Adams Papers

To John Adams from John Roberts, 29 May 1798

Easton, Maryland. [29 May 1798]

At a Meeting of the Justices, the grand and petit Jurors, and the Officers of Talbot County Court, and of a numerous and respectable Body of the people of the County, assembled at Easton, on the twenty ninth day of May in the year seventeen hundred and ninety eight, in pursuance of previous Notice, for the purpose of considering the Situation of their public Affairs, and of expressing their Sentiments concerning them, John Roberts Esquire was unanimously chosen Chairman; and Nicholas Hammond, William Perry, William Hayward, Thomas James Bullitt, John Leeds Bozman, Samuel Chamberlaine, Hugh Sherwood, John Hughes and Perry Benson Esquires were appointed a Committee to prepare an Address to the President of the United States, in approbation of his Conduct in his Negociations with the Republic of France, and declaring the Determination of the people to support the Government, and the Rights and Independence, of their Country.—

Whereupon the Committee retired; and after some time returned, and reported the following Address; which was twice read, and unanimously adopted.

To the President of the United States.—


The People of Talbot County in the State of Maryland, impressed, in common with their fellow-Citizens, with a lively sense of the critical Situation of their public Affairs, feel it a Duty which they owe to their Country and themselves to address to you the Sentiments which the present occasion has inspired.

We had hoped that the Moderation, Wisdom and Justice, with which the Executive Government of the United States hath conducted itself in its relations with foreign Powers, would have secured us from a participation in the War which has desolated Europe: It is therefore with extreme Concern that we view the alarming Position in which the Nation is placed by the rapacious Avarice and destructive projects of those, who tyrannize over the people of France. But in the midst of this Concern we derive abundant Consolation from reflecting, that the Measures, which you have pursued for removing Subsisting Differences with the French Republic, have proceeded from a liberal and sincere disposition to restore harmony, and preserve the important Interests of the United States, without sacrificing the Honor or Sovereignty of their Government, and were ably and wisely calculated to attain these Ends, had your Negociations been reciprocated with that Spirit of Reconciliation and Friendship which her public Agents have so often, but so perfidiously professed. We feel the keenest Indignation in perceiving that these Advances have been treated with unmerited Contempt; and that the Ambitious Directors of that Government, wholly abandoning the immutable Principles of Justice, and equally disregarding the Law of Nations and the faith of Treaties, have wantonly persisted in accumulating Injuries upon the Commerce and Persons of our Citizens, and in Vilifying, by the most scandalous Insults, the Executive Authority of the United States.—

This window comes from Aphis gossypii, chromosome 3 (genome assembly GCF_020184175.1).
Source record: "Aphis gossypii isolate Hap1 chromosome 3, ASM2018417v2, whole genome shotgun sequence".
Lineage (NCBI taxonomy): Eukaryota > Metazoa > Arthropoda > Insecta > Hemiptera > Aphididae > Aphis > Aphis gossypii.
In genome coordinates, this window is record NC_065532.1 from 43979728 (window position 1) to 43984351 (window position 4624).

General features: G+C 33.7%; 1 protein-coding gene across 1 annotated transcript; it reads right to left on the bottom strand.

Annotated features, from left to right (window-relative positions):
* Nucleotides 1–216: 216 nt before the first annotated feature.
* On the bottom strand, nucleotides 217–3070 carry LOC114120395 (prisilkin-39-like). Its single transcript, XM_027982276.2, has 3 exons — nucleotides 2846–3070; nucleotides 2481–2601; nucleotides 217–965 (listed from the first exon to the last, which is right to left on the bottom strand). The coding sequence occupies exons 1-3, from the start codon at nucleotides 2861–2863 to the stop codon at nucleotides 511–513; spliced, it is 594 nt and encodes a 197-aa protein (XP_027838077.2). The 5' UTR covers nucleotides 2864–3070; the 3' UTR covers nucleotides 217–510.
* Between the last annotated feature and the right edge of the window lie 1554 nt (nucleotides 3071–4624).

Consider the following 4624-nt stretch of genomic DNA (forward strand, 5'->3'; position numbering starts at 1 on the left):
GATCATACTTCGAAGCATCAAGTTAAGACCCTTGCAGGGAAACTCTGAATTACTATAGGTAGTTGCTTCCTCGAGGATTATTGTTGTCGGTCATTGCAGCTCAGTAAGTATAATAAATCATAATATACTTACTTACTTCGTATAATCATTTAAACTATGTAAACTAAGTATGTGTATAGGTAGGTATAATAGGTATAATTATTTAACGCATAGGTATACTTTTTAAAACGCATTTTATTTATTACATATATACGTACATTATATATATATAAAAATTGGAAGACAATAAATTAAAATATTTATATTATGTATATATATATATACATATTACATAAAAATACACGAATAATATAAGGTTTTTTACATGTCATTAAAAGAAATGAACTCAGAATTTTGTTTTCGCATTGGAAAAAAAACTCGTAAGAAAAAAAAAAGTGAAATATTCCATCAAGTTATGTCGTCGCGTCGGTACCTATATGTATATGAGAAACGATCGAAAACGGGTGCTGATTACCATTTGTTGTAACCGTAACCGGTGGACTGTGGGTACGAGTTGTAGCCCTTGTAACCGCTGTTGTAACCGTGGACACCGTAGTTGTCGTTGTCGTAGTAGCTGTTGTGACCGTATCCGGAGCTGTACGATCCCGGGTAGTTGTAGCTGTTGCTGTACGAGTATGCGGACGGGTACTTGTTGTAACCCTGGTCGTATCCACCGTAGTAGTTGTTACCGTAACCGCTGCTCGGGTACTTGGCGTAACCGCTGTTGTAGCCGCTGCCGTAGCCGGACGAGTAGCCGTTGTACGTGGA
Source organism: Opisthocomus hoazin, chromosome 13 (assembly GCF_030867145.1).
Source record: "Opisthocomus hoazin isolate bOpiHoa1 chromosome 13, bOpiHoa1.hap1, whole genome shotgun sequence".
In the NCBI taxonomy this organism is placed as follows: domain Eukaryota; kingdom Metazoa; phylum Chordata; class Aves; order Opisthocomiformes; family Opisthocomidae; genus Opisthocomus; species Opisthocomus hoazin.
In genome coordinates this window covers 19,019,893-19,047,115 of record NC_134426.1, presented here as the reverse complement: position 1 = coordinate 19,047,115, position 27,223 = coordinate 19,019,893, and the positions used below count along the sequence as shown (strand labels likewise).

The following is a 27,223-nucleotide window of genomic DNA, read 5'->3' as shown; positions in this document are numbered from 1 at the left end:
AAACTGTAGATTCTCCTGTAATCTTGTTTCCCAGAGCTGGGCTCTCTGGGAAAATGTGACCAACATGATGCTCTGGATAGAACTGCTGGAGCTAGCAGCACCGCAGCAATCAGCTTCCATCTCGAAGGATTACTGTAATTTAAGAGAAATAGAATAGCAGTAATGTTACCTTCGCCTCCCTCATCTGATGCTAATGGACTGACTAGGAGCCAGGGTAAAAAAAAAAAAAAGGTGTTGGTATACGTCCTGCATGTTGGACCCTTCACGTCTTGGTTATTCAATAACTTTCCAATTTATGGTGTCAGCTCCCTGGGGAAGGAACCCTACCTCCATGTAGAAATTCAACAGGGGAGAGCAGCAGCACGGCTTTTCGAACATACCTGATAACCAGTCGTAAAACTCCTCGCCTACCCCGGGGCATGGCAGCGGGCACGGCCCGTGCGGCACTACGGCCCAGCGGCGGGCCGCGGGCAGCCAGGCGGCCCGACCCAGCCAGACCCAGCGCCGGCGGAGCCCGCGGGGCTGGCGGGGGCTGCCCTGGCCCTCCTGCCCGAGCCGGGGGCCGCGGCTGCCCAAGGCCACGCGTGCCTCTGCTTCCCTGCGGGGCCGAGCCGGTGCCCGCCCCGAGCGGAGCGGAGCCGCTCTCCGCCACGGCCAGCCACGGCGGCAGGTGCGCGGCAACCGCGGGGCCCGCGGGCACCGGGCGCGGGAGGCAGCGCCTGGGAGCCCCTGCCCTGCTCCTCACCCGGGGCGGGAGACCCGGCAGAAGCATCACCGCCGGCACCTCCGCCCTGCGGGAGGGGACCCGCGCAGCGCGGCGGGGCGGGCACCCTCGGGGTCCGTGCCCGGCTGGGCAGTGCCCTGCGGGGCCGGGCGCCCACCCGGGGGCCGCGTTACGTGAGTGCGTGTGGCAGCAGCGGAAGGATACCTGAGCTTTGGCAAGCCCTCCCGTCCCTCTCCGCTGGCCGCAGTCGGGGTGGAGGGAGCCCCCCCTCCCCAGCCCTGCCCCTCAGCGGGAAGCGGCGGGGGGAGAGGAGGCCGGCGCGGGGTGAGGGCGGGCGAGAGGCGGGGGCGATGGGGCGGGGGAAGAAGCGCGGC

In such a State of Things it becomes indispensably necessary for a free people to express their feelings, and to vindicate their Rights: And while we declare our entire Confidence in your Wisdom and Integrity, we assure you, Sir, of our Determination to support every Measure, which the present Crisis may demand, at the hazard of our Lives and Fortunes, and to destroy those Malignant Hopes which have been entertained from a vain Belief that the people of this Country are at variance with their Government.—

Animated as we are by the Love of Peace, it is not without reluctance that we contemplate the Calamities of War: But resolved to maintain the Rights and Independence of our Country, without the enjoyment of which, Peace would be only Vassallage, we are fully prepared to await the Events which may befall us; and if recourse must be had to Arms, we shall trust, under divine providence, to the Justice of our Cause: And under such Auspices we are confident that the Issue will be fortunate; and be rendered glorious by the Wisdom and Patriotism of the Government, and by the Courage and Virtue of the People.—

Signed by Order of the Meeting.

John Roberts


MHi: Adams Papers.

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